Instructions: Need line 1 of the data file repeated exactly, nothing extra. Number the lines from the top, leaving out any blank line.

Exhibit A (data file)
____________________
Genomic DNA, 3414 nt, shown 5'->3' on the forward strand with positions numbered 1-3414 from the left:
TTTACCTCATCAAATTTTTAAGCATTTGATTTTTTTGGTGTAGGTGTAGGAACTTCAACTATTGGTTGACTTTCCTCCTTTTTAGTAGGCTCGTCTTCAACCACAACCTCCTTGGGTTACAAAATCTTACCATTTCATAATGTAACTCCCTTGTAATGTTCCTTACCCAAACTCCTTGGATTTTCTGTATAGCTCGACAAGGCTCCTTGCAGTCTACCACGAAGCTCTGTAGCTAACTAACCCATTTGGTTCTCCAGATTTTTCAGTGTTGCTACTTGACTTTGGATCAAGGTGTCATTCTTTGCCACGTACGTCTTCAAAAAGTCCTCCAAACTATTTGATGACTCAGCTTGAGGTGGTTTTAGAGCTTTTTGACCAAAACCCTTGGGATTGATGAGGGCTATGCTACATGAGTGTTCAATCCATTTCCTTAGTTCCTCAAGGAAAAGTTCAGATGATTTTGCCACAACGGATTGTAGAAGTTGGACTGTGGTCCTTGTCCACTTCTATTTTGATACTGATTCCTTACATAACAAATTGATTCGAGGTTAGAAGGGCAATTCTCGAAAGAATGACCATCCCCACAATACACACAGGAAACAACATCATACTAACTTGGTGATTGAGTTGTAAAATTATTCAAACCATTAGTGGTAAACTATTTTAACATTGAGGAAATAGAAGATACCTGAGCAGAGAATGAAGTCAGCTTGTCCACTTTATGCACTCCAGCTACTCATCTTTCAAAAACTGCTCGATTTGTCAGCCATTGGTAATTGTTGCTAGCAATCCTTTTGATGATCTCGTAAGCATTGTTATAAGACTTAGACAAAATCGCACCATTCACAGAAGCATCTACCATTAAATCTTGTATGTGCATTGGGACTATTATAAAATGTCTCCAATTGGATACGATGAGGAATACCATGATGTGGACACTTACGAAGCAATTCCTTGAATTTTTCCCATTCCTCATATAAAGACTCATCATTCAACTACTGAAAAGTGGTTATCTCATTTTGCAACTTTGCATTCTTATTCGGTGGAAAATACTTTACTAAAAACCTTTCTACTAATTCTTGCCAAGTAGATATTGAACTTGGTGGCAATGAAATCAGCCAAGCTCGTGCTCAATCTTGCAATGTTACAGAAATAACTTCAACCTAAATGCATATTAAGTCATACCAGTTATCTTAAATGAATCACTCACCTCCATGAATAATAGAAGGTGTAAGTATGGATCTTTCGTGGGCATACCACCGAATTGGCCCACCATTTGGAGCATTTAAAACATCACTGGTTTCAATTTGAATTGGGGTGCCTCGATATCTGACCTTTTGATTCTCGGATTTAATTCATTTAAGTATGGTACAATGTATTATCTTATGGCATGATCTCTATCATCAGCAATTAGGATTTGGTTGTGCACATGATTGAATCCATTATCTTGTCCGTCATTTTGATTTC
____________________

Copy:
Genomic DNA, 3414 nt, shown 5'->3' on the forward strand with positions numbered 1-3414 from the left: